• $\begingroup$ For (ii) what I found not so "quick" to show (but I probably missed an obvious point) is that $\{(-1)^m \widetilde{g},g_2,...,g_p\}$ is a list of independent generators. Using a bit of algebra it is possible to show it but there are many sub-cases to check. However you may probably have a smart reason why the list is necessarily composed of independent generators which would avoid doing boring algebra. If so I would be very interested to hear about!! $\endgroup$ Feb 1 at 13:11
  • 1
    $\begingroup$ Thanks! Re (i): Yes, that's right. These two cases correspond to the two cases in step two of the procedure where the number of generators increases by one or stays the same. Re (ii): Yes, that's right also. This case corresponds to step five in the procedure where the number of generators stays the same. Re independence: if $(-1)^m\tilde{g}$ anti-commutes with an operator in $S$ then $(-1)^m\tilde{g}\notin \langle g_1,\dots,g_p\rangle=S$, so $(-1)^m\tilde{g}\notin\langle g_2,\dots,g_p\rangle\subset S$. IOW, $(-1)^m\tilde{g}$ is independent of $\{g_2,\dots,g_p\}$. Re (iii): Yes, exactly. $\endgroup$ Feb 1 at 22:35

Let $n$ be the observable you measured, and let $S$ be the set of stabilizer generators for the state before the measurement.

Some of the old stabilizers generators anti-commute with the new stabilizer generator $n$. Call these the "at risk" stabilizer generators $R$.

$$R = \{r | r \in S \land \text{anticommutes}(n, r)\}$$

Pick one element $s$ from $R$. This is the stabilizer generator you are going to sacrifice to save the others. Multiply $s$ into every other element of $R$ to get the saved stabilizer generators $R^\prime$. Multiplying works because, for Pauli products, anticommute * anticommute = commute.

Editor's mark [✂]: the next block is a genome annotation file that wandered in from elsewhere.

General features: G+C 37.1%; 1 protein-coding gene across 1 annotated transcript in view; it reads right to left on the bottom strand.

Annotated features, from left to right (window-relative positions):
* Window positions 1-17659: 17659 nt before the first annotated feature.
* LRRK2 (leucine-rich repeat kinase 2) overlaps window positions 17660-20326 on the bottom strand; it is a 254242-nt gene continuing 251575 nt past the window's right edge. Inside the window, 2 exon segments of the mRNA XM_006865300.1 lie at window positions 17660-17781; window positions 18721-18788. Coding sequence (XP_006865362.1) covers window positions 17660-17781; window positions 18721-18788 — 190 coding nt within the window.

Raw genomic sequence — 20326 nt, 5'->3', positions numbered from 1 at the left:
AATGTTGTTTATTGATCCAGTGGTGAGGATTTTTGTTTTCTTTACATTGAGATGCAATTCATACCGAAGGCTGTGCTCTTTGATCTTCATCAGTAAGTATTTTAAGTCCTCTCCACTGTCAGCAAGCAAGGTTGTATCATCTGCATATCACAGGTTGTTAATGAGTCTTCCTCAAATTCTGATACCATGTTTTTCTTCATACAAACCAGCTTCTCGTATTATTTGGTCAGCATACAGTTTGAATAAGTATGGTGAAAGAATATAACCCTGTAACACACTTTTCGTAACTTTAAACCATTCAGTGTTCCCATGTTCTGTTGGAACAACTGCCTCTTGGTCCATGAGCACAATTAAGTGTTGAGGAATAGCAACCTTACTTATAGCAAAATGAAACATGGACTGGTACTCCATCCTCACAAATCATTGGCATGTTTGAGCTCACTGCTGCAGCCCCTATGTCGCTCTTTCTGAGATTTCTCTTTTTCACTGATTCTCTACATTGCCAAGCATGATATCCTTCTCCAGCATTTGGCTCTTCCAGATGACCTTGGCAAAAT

$$R^\prime = \{r \cdot s | r \in R \land r \neq s\}$$

The new stabilizer generator set is the stabilizer generators that commuted with $n$, and also the saved stabilizer generators, and also $n$:

$$T = \{\text{commutes}(n, r) | r \in S\}$$

$$S^\prime = T \cup R^\prime \cup \{n\}$$

Note that $|S^\prime| = |S|$. We sacrificed one stabilizer generator $s$ to introduce one stabilizer generator $n$.

You can see this logic playing out in Stim's source code, although framed in terms of "appending operations at the start of time" instead of in terms of multiplying a sacrifice into the others.

  • $\begingroup$ Thank you for your answer. I need a little bit of time to fully understand it but I think I get your overall point (which seems similar in its philosophy to the other answer). $\endgroup$ Feb 2 at 11:09
  • $\begingroup$ @Craig Gidney : what about the results of the measurement? The accepted answer keeps track of it; your approach doesn't...what's the logic behind ignoring it? $\endgroup$
    – unknown
    May 25 at 17:05
  • $\begingroup$ @unknown you give s a random sign to make the measurement random. $\endgroup$ May 25 at 19:20
  • $\begingroup$ @CraigGidney but the measurement can sometimes be deterministic (step 2 in procedure)...I guess the main point is do we need to keep track of the sign? is it relevant? $\endgroup$
    – unknown
    May 25 at 20:29
  • $\begingroup$ @unknown It's never deterministic if it anticommutes with the stabilizer generators. If it does commute then you need to build it out of the other generators. $\endgroup$ May 26 at 0:30

Your Answer

By clicking “Post Your Answer”, you agree to our terms of service, privacy policy and cookie policy

Not the answer you're looking for? Browse other questions tagged or ask your own question.